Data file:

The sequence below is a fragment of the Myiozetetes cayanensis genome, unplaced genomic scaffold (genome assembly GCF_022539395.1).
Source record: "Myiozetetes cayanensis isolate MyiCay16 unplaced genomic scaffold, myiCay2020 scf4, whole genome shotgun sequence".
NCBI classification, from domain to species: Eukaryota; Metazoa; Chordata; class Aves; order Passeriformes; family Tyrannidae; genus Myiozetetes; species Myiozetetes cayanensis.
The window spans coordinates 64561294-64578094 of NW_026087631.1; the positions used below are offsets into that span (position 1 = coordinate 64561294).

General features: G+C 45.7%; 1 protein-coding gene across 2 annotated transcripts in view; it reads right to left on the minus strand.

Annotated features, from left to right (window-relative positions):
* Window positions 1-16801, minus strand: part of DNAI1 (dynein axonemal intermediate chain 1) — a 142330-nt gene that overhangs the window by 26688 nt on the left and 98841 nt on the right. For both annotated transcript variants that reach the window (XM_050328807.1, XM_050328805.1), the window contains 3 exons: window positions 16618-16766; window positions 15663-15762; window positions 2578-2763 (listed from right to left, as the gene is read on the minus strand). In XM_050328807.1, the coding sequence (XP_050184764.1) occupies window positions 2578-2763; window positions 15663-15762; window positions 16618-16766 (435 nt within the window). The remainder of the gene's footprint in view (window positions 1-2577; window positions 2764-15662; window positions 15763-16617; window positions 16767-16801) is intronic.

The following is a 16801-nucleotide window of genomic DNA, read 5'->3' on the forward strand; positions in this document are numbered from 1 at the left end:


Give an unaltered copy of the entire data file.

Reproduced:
The sequence below is a fragment of the Myiozetetes cayanensis genome, unplaced genomic scaffold (genome assembly GCF_022539395.1).
Source record: "Myiozetetes cayanensis isolate MyiCay16 unplaced genomic scaffold, myiCay2020 scf4, whole genome shotgun sequence".
NCBI classification, from domain to species: Eukaryota; Metazoa; Chordata; class Aves; order Passeriformes; family Tyrannidae; genus Myiozetetes; species Myiozetetes cayanensis.
The window spans coordinates 64561294-64578094 of NW_026087631.1; the positions used below are offsets into that span (position 1 = coordinate 64561294).

General features: G+C 45.7%; 1 protein-coding gene across 2 annotated transcripts in view; it reads right to left on the minus strand.

Annotated features, from left to right (window-relative positions):
* Window positions 1-16801, minus strand: part of DNAI1 (dynein axonemal intermediate chain 1) — a 142330-nt gene that overhangs the window by 26688 nt on the left and 98841 nt on the right. For both annotated transcript variants that reach the window (XM_050328807.1, XM_050328805.1), the window contains 3 exons: window positions 16618-16766; window positions 15663-15762; window positions 2578-2763 (listed from right to left, as the gene is read on the minus strand). In XM_050328807.1, the coding sequence (XP_050184764.1) occupies window positions 2578-2763; window positions 15663-15762; window positions 16618-16766 (435 nt within the window). The remainder of the gene's footprint in view (window positions 1-2577; window positions 2764-15662; window positions 15763-16617; window positions 16767-16801) is intronic.

The following is a 16801-nucleotide window of genomic DNA, read 5'->3' on the forward strand; positions in this document are numbered from 1 at the left end: